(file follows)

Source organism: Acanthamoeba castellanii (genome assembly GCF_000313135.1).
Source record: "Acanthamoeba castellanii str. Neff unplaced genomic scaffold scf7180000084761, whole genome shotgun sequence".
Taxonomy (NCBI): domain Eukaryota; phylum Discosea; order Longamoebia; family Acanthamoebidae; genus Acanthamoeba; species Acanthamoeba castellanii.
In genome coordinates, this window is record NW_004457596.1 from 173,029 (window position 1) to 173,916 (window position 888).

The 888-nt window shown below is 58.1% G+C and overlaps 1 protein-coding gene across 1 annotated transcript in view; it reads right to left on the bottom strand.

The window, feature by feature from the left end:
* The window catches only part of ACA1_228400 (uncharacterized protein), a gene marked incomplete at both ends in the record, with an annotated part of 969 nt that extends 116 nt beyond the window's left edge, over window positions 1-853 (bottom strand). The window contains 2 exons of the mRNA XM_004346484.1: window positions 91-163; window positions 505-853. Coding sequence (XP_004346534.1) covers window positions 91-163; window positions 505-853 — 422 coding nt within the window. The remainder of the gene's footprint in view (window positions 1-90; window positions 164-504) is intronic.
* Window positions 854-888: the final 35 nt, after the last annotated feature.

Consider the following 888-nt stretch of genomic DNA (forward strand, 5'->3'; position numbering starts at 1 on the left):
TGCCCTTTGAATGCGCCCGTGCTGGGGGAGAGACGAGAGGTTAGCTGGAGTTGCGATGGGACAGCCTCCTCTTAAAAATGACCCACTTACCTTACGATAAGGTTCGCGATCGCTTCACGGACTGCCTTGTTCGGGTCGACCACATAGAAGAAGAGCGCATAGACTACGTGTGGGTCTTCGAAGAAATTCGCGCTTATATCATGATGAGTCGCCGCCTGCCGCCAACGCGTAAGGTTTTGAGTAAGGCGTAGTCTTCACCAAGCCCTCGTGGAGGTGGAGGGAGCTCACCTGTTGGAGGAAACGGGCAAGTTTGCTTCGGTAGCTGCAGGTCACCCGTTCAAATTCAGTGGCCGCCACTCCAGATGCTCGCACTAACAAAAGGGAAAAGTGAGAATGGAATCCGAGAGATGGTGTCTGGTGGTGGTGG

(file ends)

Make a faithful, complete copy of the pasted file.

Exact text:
Source organism: Acanthamoeba castellanii (genome assembly GCF_000313135.1).
Source record: "Acanthamoeba castellanii str. Neff unplaced genomic scaffold scf7180000084761, whole genome shotgun sequence".
Taxonomy (NCBI): domain Eukaryota; phylum Discosea; order Longamoebia; family Acanthamoebidae; genus Acanthamoeba; species Acanthamoeba castellanii.
In genome coordinates, this window is record NW_004457596.1 from 173,029 (window position 1) to 173,916 (window position 888).

The 888-nt window shown below is 58.1% G+C and overlaps 1 protein-coding gene across 1 annotated transcript in view; it reads right to left on the bottom strand.

The window, feature by feature from the left end:
* The window catches only part of ACA1_228400 (uncharacterized protein), a gene marked incomplete at both ends in the record, with an annotated part of 969 nt that extends 116 nt beyond the window's left edge, over window positions 1-853 (bottom strand). The window contains 2 exons of the mRNA XM_004346484.1: window positions 91-163; window positions 505-853. Coding sequence (XP_004346534.1) covers window positions 91-163; window positions 505-853 — 422 coding nt within the window. The remainder of the gene's footprint in view (window positions 1-90; window positions 164-504) is intronic.
* Window positions 854-888: the final 35 nt, after the last annotated feature.

Consider the following 888-nt stretch of genomic DNA (forward strand, 5'->3'; position numbering starts at 1 on the left):
TGCCCTTTGAATGCGCCCGTGCTGGGGGAGAGACGAGAGGTTAGCTGGAGTTGCGATGGGACAGCCTCCTCTTAAAAATGACCCACTTACCTTACGATAAGGTTCGCGATCGCTTCACGGACTGCCTTGTTCGGGTCGACCACATAGAAGAAGAGCGCATAGACTACGTGTGGGTCTTCGAAGAAATTCGCGCTTATATCATGATGAGTCGCCGCCTGCCGCCAACGCGTAAGGTTTTGAGTAAGGCGTAGTCTTCACCAAGCCCTCGTGGAGGTGGAGGGAGCTCACCTGTTGGAGGAAACGGGCAAGTTTGCTTCGGTAGCTGCAGGTCACCCGTTCAAATTCAGTGGCCGCCACTCCAGATGCTCGCACTAACAAAAGGGAAAAGTGAGAATGGAATCCGAGAGATGGTGTCTGGTGGTGGTGG